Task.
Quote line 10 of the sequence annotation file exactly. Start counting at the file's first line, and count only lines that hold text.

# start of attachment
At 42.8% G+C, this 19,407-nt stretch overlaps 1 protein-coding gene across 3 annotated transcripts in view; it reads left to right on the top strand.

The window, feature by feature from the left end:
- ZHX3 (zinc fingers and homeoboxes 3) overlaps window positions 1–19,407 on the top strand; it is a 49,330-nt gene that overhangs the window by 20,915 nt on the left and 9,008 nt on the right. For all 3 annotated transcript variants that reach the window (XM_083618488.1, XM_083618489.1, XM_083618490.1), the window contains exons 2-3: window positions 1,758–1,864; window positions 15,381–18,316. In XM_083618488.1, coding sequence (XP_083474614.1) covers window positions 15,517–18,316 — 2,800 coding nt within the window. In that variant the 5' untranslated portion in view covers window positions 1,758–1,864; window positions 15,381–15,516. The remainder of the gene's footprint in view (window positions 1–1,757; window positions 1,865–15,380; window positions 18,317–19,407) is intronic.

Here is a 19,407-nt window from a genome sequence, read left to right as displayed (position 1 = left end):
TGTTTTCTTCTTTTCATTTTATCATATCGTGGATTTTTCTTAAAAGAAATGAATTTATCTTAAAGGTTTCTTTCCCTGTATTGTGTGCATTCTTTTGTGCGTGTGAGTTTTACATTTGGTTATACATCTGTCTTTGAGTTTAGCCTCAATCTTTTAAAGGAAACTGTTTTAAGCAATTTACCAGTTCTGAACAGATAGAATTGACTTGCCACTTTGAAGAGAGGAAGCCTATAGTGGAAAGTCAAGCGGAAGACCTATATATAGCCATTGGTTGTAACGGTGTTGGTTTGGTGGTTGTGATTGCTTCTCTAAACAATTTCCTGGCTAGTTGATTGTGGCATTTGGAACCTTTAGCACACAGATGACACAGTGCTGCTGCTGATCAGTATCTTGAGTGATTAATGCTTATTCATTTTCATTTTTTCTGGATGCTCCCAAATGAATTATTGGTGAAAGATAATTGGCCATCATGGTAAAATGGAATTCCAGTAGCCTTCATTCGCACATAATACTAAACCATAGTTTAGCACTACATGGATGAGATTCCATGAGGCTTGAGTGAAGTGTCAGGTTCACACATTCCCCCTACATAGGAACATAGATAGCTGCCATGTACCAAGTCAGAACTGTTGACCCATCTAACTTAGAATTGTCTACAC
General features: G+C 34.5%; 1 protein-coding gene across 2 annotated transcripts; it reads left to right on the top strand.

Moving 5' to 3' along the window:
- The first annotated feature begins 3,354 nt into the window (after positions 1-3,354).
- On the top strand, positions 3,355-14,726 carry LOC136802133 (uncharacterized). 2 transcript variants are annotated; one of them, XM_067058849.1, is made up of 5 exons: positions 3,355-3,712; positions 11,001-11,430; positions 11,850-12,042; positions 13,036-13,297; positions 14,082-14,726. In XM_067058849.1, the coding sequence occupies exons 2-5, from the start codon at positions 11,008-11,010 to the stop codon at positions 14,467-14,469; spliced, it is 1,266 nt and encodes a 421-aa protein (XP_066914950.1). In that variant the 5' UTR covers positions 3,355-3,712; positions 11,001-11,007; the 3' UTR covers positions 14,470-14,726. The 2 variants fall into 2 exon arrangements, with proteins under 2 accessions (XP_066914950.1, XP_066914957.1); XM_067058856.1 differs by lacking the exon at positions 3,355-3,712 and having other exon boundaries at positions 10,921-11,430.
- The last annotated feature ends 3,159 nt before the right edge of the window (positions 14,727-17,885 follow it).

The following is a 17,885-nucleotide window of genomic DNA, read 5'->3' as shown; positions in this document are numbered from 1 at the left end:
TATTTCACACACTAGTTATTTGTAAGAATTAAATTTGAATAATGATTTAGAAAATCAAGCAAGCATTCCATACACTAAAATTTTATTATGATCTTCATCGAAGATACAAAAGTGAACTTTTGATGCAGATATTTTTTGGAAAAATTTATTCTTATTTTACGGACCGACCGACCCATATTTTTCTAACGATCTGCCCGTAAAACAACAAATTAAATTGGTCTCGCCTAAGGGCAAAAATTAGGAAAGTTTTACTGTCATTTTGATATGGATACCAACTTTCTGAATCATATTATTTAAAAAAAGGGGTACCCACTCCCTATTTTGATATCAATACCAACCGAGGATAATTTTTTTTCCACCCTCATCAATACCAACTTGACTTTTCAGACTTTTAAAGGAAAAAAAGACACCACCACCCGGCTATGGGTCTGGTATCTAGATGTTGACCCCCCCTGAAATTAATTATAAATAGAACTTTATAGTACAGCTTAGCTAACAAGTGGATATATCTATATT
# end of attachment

- The last annotated feature ends 3,159 nt before the right edge of the window (positions 14,727-17,885 follow it).